Ex-diplomats decry government's attack on Colvin
The New Democrats are renewing their call for a public inquiry into the handling of Afghan detainees in 2006-07 after a group of former ambassadors released an open letter Tuesday that criticizes the government's treatment of a senior diplomat.
Twenty-five former ambassadors have signed the letter, which says that Richard Colvin, a career diplomat who was posted in Afghanistan from 2006 to 2007, was "unfairly subjected to personal attacks" as a result of his testimony about Afghan detainees.
Paul Dewar, the NDP foreign affairs critic, said the government dragged Colvin's reputation through the mud after he told a Commons committee in November that all detainees transferred by Canadians to Afghan prisons were likely tortured by Afghan officials.
Colvin also told the committee that his concerns were ignored by top government officials.
After Colvin's testimony, Defence Minister Peter MacKay painted him as having been duped by the Taliban and said Canadians were being asked to accept the word of prisoners.
Dewar said MacKay should apologize for the way he tried to discredit Colvin and resign his post as defence minister.
"If Mr. MacKay is not willing to apologize and offer his resignation, then I think the prime minister should demand it," Dewar said.
The NDP also said MacKay misled the House of Commons at least nine times when he said there was not a single proven case that a detainee was abused when handed over to Afghans by Canadian.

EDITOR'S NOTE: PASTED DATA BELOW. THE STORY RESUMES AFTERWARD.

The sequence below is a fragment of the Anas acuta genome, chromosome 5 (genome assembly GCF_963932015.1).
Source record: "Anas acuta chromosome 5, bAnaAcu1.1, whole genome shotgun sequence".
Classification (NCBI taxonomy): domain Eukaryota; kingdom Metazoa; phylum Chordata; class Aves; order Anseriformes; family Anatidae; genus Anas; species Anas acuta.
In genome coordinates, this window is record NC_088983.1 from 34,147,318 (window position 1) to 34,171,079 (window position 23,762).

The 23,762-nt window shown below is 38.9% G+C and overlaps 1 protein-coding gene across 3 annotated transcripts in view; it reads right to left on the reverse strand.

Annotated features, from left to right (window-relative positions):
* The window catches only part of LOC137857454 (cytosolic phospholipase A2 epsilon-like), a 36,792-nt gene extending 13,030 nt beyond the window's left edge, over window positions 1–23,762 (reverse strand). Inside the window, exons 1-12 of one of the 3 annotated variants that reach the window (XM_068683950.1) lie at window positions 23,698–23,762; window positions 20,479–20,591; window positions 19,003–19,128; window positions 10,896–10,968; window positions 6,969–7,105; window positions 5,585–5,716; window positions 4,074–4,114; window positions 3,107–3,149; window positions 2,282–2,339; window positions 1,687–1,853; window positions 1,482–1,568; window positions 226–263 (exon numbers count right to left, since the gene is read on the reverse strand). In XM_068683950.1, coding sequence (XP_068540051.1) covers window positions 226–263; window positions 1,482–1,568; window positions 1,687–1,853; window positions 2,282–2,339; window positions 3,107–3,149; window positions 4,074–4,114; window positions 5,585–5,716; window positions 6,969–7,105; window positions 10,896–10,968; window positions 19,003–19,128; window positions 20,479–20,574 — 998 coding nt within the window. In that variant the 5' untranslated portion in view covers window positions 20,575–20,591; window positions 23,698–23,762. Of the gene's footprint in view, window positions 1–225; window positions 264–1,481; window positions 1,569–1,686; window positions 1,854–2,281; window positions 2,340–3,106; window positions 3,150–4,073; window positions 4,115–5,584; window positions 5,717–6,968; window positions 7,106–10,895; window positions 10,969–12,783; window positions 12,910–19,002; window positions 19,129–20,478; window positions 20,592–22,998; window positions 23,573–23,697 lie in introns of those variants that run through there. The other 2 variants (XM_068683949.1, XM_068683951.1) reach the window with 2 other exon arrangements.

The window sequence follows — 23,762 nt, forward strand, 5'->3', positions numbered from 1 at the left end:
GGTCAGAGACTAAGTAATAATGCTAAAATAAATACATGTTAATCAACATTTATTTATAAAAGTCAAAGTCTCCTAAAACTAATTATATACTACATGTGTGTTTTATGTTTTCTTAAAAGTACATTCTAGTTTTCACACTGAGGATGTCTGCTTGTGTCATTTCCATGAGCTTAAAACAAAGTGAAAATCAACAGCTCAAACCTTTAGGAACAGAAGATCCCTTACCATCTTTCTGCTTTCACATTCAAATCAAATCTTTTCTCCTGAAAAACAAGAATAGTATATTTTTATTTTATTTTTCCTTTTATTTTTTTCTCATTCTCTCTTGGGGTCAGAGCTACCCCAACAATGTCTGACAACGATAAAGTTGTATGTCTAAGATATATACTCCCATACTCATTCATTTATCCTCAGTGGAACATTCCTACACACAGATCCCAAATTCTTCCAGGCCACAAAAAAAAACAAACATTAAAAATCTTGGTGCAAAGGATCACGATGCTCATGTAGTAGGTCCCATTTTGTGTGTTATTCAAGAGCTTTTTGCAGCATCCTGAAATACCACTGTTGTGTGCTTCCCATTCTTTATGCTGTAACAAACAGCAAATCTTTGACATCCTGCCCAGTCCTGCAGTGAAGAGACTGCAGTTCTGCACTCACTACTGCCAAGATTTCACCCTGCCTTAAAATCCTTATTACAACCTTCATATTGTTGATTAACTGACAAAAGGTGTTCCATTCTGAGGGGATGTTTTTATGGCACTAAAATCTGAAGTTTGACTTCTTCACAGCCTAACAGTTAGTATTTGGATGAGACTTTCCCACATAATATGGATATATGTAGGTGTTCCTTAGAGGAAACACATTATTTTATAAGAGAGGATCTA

Recent media reports have suggested that there is at least one documented case of detainee abuse, but Gen. Walter Natynczyk, Canada's chief of defence staff, told the House of Commons defence committee Tuesday that Canadian troops questioned — but didn't detain — the suspect who was reportedly tortured.
Diplomats must be able to report honestly, letter says
"While criticism of his testimony was perfectly legitimate, aspersions cast on his personal integrity were not," the letter says.
The letter says foreign service officers must be able to report on a situation as it is "observed or understood."
"The Colvin affair risks creating a climate in which officers may be more inclined to report what they believe headquarters wants to hear, rather than facts and perceptions deemed unpalatable," the former diplomats said in the letter.
Commission of inquiry may be needed, ex-diplomat says
Gar Pardy, a former head of Canadian consular services and a former ambassador to Central America, said the letter takes issue with the government's response to Colvin's testimony.
"The Commons committee invited him to give testimony, and Mr. Colvin showed up, gave testimony, and immediately after, ministers of the Crown decided to attack his credibility, his honesty and his professionalism, and we take issue with that," Pardy said Tuesday.
Public servants must be able to provide honest and professional advice to the government, Pardy said.
"If they're prevented from doing that because of the atmosphere in Ottawa, we've lost something very important as far as the government of Canada is concerned," he said.
Pardy said he expects more former diplomats will come forward and sign the letter.
With files from The Canadian Press